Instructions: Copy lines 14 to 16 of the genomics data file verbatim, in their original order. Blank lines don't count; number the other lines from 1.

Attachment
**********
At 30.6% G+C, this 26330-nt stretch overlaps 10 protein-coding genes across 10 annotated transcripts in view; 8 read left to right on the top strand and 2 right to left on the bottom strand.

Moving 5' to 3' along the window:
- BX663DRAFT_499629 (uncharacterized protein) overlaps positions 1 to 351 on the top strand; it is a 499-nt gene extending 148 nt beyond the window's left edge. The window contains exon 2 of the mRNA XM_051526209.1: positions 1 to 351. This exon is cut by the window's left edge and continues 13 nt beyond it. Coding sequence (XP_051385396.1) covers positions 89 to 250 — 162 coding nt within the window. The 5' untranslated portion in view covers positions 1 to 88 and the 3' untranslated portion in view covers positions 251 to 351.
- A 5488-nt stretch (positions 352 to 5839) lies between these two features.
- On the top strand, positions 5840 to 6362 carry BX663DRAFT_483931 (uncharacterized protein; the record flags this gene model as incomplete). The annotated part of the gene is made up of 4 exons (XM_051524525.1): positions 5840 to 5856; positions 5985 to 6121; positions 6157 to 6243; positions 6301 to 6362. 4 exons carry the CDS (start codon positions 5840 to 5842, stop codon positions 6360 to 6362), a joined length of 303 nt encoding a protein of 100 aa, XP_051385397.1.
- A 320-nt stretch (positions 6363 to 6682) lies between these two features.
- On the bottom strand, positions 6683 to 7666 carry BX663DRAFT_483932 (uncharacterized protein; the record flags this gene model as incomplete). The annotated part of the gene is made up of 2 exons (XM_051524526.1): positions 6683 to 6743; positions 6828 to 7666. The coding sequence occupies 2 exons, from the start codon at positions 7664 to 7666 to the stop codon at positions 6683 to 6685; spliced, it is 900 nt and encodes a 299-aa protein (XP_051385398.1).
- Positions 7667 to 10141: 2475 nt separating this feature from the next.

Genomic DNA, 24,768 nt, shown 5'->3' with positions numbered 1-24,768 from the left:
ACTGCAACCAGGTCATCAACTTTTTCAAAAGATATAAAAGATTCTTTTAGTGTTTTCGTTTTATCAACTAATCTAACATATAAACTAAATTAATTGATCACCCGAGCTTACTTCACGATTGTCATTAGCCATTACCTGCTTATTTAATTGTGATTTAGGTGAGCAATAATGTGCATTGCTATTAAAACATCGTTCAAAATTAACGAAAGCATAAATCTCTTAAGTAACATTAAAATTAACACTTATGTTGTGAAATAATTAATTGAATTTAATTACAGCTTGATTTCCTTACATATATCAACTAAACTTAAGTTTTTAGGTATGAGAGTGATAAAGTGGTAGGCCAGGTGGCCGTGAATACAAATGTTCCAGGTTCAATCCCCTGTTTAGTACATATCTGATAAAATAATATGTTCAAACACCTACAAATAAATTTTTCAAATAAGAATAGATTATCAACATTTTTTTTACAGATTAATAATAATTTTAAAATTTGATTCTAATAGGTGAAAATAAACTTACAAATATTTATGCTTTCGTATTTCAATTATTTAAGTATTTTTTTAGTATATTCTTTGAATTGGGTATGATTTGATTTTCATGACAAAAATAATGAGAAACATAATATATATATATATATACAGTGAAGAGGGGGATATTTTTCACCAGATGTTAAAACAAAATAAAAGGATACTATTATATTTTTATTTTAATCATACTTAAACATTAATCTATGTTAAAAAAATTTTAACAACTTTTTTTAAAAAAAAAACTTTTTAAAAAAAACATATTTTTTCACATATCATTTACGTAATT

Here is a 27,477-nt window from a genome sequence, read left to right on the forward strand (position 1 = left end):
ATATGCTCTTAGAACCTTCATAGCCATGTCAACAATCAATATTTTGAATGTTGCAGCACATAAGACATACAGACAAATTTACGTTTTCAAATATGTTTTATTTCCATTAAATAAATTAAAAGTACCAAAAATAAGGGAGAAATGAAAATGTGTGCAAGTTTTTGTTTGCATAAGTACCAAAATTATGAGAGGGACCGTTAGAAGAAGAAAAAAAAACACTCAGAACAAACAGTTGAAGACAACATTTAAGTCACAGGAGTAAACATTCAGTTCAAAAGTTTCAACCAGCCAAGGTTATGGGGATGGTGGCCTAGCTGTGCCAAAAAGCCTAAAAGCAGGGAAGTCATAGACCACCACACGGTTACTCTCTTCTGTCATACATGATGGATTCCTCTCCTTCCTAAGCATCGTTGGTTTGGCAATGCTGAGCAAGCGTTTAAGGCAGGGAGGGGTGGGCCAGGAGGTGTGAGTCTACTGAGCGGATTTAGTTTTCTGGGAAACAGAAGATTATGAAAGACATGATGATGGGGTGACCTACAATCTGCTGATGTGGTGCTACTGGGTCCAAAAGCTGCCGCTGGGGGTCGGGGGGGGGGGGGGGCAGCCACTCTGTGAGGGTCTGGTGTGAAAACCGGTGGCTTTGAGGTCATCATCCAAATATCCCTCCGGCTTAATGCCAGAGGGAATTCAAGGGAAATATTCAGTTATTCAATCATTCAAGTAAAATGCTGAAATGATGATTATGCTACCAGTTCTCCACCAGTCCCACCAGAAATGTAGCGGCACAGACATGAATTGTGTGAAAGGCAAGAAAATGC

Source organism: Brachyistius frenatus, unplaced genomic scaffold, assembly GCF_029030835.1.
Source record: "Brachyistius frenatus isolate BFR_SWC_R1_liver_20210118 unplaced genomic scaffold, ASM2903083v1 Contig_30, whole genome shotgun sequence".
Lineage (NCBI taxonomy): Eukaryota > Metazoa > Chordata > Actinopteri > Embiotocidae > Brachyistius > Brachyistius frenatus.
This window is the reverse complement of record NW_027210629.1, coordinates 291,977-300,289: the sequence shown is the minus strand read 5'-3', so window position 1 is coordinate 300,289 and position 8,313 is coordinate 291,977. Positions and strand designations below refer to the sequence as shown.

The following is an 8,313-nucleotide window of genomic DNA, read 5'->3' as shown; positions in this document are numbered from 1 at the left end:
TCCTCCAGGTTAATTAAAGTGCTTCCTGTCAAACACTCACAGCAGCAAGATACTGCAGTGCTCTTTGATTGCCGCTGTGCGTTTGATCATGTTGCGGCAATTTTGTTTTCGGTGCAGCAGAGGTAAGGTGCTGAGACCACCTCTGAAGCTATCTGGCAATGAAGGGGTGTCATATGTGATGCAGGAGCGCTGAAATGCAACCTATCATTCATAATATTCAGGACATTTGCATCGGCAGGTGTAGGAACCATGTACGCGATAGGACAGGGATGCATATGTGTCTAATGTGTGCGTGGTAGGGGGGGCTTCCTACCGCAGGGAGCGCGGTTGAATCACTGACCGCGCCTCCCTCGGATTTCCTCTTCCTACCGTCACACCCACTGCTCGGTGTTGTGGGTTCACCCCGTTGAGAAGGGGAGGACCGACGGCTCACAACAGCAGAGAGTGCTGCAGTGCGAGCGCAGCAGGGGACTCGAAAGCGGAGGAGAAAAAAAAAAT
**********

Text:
Source record: "Brachyistius frenatus isolate BFR_SWC_R1_liver_20210118 unplaced genomic scaffold, ASM2903083v1 Contig_30, whole genome shotgun sequence".
Lineage (NCBI taxonomy): Eukaryota > Metazoa > Chordata > Actinopteri > Embiotocidae > Brachyistius > Brachyistius frenatus.
This window is the reverse complement of record NW_027210629.1, coordinates 291,977-300,289: the sequence shown is the minus strand read 5'-3', so window position 1 is coordinate 300,289 and position 8,313 is coordinate 291,977. Positions and strand designations below refer to the sequence as shown.